“My job isn’t to necessarily embarrass the Board, or rub their face in everything…I’ve proposed several changes in closed session Board does not want to support,” said Candland.
First we brought independent local news to Prince William and Stafford counties. And now we’ve launched the region’s most powerful locally-maintained and insightful real estate tool.
Prominently featured at in the top main navigation section of our website, the Potomac Local Real Estate section features listings for home sales and rentals, commercial properties, land, as well as market trends and statistics for Prince William and Stafford counties and the cities of Manassas and Manassas Park.
It’s easy to use, includes up-to-the-minute data from professional real estate listings, and it allows private sellers and Realtors to add their listings directly to our site. With this new tool you’ll know the second something new comes onto the local market.
Being a local news site is much more than just bringing you the headlines. It’s also about providing a place for the community to gather online, to comment, to connect with neighbors, and it’s place for soon-to-be residents to learn more about our community and why we call it home.
This week, we’ve done more than just launch a new real estate section – we’ve made the news you’ve come to rely on us for easier to find by placing our content in a popular scrolling format on our homepage. We’ve reduced clutter on our site after you told us you wanted more local news and content and less noise.
We’re not done improving our site, either. In the coming weeks you’ll notice more obituary information on our site because we know it’s not good enough to cover the people in our community right now — we also need to remember those who came before us who worked hard to make our neighborhoods what they are today.
You will also see a greater commitment to community news as new editors will begin covering specific neighborhoods to find details on the news that impacts all of us. Their goal: Continue our tradition of telling good stories about the people, places, and local issues that impact our lives. I’m sure you’d expect nothing less from your award-winning local news source.
Thank you for your continued support of independent news. I look forward to continuing to serve you in 2014.
It’s been a brutal year on Interstate 95 in Northern Virginia. Yes, more so than in years past, the delays seemed to rack up on the highway that bridges the gap not only Prince William and Stafford counties but to many jobs many of us commute to in Arlington and Washington, D.C.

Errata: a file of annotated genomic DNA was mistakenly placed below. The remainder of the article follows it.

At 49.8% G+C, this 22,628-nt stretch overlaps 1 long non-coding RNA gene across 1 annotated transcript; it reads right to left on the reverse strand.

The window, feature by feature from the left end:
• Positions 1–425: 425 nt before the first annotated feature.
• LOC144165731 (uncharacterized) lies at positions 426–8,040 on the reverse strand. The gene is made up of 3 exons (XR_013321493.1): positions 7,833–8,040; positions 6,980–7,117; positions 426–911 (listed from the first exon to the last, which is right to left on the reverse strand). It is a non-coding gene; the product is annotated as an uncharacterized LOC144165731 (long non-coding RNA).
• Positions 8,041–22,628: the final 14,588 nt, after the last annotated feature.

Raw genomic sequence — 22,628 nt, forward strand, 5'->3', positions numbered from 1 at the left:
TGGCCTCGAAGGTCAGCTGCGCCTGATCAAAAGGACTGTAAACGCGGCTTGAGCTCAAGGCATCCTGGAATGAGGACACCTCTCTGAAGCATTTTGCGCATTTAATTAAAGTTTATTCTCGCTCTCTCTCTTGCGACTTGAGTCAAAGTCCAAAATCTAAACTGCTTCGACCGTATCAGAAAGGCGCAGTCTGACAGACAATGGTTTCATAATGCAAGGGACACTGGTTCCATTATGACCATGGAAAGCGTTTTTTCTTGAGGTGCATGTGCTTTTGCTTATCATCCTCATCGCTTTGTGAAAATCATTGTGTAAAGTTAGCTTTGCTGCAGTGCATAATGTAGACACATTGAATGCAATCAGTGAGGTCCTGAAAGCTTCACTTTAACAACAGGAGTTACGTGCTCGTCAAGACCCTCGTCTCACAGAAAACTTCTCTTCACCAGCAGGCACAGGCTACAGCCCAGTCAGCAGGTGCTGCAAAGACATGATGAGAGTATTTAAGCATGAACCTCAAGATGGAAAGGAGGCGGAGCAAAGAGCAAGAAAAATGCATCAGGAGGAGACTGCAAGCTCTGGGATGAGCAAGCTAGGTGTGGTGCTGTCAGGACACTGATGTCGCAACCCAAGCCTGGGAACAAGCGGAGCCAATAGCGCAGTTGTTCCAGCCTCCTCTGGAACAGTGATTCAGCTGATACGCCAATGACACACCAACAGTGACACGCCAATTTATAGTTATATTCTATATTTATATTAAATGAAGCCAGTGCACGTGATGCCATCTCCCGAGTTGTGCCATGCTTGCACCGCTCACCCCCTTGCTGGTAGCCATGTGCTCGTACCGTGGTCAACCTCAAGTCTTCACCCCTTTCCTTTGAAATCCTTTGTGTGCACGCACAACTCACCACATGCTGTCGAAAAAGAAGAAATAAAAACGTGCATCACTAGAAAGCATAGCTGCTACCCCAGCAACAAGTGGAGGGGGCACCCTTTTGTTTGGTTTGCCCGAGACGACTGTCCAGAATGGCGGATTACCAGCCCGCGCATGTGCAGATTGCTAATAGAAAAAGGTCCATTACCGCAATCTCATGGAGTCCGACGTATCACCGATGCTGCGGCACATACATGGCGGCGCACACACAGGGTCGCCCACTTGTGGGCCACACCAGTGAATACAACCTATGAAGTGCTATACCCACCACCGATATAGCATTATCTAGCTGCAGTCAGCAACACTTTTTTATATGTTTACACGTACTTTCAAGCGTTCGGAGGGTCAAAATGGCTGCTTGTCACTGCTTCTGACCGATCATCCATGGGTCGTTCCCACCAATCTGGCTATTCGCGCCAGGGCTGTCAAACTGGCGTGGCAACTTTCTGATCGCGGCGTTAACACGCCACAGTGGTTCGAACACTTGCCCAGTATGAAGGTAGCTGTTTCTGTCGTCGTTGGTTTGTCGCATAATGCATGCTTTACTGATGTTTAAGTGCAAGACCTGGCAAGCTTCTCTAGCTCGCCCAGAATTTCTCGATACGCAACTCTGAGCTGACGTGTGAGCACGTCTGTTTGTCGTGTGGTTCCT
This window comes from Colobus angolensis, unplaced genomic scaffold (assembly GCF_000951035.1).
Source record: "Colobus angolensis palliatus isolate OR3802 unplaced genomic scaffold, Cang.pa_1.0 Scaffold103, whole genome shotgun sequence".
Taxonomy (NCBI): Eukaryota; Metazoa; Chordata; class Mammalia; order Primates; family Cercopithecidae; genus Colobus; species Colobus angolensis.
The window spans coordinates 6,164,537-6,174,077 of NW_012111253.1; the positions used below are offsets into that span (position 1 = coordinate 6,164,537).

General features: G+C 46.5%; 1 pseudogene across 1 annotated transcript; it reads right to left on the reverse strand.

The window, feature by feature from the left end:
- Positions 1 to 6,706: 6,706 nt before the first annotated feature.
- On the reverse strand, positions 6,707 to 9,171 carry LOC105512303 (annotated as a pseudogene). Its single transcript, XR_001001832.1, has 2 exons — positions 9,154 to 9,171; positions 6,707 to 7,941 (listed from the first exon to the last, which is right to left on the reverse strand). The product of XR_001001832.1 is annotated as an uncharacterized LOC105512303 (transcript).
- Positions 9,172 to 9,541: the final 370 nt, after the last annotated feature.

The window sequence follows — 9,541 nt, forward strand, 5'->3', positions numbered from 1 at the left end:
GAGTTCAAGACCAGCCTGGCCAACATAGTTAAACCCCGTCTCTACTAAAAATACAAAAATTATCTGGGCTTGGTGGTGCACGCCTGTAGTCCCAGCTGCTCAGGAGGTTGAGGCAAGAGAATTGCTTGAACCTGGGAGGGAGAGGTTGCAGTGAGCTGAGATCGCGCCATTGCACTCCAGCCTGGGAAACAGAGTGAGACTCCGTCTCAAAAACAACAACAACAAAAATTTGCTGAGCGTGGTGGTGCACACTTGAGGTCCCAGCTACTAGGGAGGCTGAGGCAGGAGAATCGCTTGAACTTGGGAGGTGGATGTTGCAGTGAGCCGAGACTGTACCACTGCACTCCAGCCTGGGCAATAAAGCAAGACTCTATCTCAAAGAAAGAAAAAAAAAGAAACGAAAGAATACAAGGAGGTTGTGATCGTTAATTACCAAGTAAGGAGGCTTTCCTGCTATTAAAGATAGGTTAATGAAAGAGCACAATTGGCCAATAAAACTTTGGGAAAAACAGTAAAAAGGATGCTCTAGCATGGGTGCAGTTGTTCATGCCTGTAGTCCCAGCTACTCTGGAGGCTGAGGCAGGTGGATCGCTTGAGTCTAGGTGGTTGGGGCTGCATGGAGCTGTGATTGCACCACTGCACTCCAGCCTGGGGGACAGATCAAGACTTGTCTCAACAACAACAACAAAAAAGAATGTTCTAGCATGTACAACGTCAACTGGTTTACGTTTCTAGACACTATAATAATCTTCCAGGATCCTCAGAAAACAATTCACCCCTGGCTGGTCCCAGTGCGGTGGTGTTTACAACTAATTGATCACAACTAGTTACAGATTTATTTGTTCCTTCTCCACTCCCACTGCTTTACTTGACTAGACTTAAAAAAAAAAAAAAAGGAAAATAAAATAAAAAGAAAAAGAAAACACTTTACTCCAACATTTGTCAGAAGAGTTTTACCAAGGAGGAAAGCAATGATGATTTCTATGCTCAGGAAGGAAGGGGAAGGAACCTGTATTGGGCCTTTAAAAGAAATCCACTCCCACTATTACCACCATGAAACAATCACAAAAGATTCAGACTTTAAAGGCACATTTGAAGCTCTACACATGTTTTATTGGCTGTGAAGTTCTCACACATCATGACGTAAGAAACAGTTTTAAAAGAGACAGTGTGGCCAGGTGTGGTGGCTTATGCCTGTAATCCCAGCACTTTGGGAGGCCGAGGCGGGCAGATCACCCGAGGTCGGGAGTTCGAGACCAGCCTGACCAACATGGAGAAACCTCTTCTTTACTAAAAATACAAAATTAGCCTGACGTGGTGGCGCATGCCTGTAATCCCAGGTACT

For nearly all of us, the highway and its delays are something we’ve become very familiar with.
The Virginia Department of Transportation told us congestion on I-95 would get worse this year, especially during the summer of 2013 when work on the 95 Express Lanes would kick into high gear.
Now in winter and heading into 2014, we can see pavement that has been laid on the new lanes that, when the open in early 2015, will bring an extension of the HOV lanes from Dumfries to Va. 610 in North Stafford. The entire facility will between North Stafford and Esdall Road in Alexandria, and will allow single drivers to pay an electronic toll to use the lanes or occupants in vehicles of three or more to ride free.
And, while that all sounds well and good, it will be even better when the lanes finally open and work-related delays for the Express Lanes project a thing of the past. Even during the holidays, I-95 in our area has been plagued by delays morning, midday, and night as work zones are set up, closing lanes and backing up miles of traffic, in some cases.
So, as we say goodbye to 2013 and welcome 2014 give yourself a pat on the back for putting up with what has been horrendous traffic congestion. And, join me in looking forward to the project’s completion and the opening of the new lanes. Let’s hope they help to improve the awful delays that keep us away from home, family, and life’s activities by giving us another option to get where going just a bit faster.